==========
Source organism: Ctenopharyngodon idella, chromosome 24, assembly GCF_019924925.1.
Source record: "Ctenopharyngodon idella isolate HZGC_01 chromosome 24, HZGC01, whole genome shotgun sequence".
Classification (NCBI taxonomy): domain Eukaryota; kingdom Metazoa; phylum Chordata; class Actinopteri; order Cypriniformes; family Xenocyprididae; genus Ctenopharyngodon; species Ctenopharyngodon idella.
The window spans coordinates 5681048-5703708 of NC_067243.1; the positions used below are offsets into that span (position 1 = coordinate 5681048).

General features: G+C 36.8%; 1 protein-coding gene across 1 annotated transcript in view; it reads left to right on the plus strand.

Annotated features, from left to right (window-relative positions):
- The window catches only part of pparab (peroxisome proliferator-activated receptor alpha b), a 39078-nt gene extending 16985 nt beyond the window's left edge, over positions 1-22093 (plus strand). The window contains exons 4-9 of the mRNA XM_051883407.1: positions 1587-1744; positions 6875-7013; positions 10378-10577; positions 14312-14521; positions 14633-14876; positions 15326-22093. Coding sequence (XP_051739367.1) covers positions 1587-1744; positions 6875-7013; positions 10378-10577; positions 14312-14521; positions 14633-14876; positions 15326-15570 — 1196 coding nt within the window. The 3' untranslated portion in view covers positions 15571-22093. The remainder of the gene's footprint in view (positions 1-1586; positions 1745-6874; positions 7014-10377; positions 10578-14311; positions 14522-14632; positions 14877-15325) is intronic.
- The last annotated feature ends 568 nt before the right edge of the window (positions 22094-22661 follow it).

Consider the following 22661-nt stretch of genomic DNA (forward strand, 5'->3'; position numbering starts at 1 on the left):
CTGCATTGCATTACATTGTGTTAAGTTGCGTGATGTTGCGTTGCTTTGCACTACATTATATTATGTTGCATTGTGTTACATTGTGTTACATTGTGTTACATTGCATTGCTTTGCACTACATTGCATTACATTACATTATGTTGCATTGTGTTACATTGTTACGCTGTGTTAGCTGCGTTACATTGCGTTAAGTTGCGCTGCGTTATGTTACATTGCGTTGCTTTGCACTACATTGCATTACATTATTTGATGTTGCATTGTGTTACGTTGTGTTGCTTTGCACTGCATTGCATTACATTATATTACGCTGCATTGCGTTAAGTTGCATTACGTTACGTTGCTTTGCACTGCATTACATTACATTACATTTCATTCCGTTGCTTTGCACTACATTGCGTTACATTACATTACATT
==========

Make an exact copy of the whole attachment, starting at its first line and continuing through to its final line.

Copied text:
Source organism: Ctenopharyngodon idella, chromosome 24, assembly GCF_019924925.1.
Source record: "Ctenopharyngodon idella isolate HZGC_01 chromosome 24, HZGC01, whole genome shotgun sequence".
Classification (NCBI taxonomy): domain Eukaryota; kingdom Metazoa; phylum Chordata; class Actinopteri; order Cypriniformes; family Xenocyprididae; genus Ctenopharyngodon; species Ctenopharyngodon idella.
The window spans coordinates 5681048-5703708 of NC_067243.1; the positions used below are offsets into that span (position 1 = coordinate 5681048).

General features: G+C 36.8%; 1 protein-coding gene across 1 annotated transcript in view; it reads left to right on the plus strand.

Annotated features, from left to right (window-relative positions):
- The window catches only part of pparab (peroxisome proliferator-activated receptor alpha b), a 39078-nt gene extending 16985 nt beyond the window's left edge, over positions 1-22093 (plus strand). The window contains exons 4-9 of the mRNA XM_051883407.1: positions 1587-1744; positions 6875-7013; positions 10378-10577; positions 14312-14521; positions 14633-14876; positions 15326-22093. Coding sequence (XP_051739367.1) covers positions 1587-1744; positions 6875-7013; positions 10378-10577; positions 14312-14521; positions 14633-14876; positions 15326-15570 — 1196 coding nt within the window. The 3' untranslated portion in view covers positions 15571-22093. The remainder of the gene's footprint in view (positions 1-1586; positions 1745-6874; positions 7014-10377; positions 10578-14311; positions 14522-14632; positions 14877-15325) is intronic.
- The last annotated feature ends 568 nt before the right edge of the window (positions 22094-22661 follow it).

Consider the following 22661-nt stretch of genomic DNA (forward strand, 5'->3'; position numbering starts at 1 on the left):
CTGCATTGCATTACATTGTGTTAAGTTGCGTGATGTTGCGTTGCTTTGCACTACATTATATTATGTTGCATTGTGTTACATTGTGTTACATTGTGTTACATTGCATTGCTTTGCACTACATTGCATTACATTACATTATGTTGCATTGTGTTACATTGTTACGCTGTGTTAGCTGCGTTACATTGCGTTAAGTTGCGCTGCGTTATGTTACATTGCGTTGCTTTGCACTACATTGCATTACATTATTTGATGTTGCATTGTGTTACGTTGTGTTGCTTTGCACTGCATTGCATTACATTATATTACGCTGCATTGCGTTAAGTTGCATTACGTTACGTTGCTTTGCACTGCATTACATTACATTACATTTCATTCCGTTGCTTTGCACTACATTGCGTTACATTACATTACATT